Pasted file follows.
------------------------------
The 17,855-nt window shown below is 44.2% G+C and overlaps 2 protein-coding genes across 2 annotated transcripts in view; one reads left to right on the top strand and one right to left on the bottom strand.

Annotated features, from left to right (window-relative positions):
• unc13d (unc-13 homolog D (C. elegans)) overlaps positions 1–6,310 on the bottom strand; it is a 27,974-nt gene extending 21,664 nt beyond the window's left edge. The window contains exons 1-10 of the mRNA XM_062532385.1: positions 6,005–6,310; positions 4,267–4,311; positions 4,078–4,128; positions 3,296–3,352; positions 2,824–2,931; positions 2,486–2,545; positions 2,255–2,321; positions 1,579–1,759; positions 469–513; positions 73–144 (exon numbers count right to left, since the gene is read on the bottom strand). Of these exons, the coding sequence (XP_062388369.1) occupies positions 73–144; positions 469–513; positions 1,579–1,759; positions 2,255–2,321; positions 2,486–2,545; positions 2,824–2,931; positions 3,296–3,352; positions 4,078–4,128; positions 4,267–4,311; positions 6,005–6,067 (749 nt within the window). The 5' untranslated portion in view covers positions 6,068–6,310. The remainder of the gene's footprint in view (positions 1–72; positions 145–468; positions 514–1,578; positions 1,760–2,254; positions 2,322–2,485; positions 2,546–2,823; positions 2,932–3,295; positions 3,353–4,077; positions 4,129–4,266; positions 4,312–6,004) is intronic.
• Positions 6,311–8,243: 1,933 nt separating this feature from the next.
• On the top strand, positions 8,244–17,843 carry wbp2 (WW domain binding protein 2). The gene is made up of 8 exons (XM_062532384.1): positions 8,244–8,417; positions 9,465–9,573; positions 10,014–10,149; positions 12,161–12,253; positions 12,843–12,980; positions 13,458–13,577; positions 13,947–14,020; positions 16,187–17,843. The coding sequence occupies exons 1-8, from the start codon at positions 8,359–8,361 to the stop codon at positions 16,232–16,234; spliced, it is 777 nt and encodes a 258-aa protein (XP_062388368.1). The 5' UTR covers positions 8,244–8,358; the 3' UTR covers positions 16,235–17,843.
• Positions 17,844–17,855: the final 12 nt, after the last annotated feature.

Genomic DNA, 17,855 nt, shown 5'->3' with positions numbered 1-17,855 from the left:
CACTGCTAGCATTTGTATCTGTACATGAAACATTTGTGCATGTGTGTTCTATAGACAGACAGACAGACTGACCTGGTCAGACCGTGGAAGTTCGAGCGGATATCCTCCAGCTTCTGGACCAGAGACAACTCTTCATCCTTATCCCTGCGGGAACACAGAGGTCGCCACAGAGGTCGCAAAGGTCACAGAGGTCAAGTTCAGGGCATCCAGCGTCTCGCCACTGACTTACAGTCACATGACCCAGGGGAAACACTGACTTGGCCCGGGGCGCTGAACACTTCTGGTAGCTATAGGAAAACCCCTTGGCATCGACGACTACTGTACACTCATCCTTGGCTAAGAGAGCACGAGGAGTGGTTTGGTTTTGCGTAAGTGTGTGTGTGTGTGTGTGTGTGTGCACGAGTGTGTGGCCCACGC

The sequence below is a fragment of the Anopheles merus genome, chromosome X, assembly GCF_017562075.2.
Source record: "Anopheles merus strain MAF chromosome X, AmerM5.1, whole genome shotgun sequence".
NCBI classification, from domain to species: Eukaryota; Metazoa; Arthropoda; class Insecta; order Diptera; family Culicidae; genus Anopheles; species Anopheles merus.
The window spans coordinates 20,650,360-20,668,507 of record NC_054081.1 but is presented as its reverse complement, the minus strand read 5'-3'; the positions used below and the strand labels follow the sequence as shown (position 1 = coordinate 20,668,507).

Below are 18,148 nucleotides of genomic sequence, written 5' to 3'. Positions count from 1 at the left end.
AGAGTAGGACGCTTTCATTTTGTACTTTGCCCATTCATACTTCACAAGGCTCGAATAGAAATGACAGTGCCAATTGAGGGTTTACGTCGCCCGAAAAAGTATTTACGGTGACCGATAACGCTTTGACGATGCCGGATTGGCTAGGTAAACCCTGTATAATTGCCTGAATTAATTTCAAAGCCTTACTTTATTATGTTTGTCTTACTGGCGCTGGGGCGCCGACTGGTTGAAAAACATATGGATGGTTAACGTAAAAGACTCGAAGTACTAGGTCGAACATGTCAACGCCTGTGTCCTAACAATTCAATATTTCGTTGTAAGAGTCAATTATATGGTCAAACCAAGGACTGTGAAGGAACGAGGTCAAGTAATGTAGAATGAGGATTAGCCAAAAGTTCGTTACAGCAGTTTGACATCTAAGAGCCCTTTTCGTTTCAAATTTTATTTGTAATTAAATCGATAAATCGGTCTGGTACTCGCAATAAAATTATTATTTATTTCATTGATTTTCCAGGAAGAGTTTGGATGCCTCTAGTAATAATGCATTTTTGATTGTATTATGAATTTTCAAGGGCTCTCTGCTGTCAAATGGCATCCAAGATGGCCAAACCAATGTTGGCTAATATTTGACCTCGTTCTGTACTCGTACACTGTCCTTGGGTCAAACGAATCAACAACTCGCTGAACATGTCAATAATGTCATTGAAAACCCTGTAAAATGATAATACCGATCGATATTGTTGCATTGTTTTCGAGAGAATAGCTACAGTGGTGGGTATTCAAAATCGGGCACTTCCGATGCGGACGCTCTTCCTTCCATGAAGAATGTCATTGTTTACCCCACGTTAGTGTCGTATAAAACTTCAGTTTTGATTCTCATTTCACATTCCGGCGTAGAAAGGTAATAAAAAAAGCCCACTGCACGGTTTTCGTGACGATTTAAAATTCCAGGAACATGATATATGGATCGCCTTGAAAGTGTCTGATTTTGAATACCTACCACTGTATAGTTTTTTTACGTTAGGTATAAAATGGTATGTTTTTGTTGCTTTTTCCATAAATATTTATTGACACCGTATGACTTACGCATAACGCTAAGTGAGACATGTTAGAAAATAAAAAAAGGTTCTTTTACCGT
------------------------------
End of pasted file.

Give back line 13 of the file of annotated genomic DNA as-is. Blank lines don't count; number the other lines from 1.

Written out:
Below are 18,148 nucleotides of genomic sequence, written 5' to 3'. Positions count from 1 at the left end.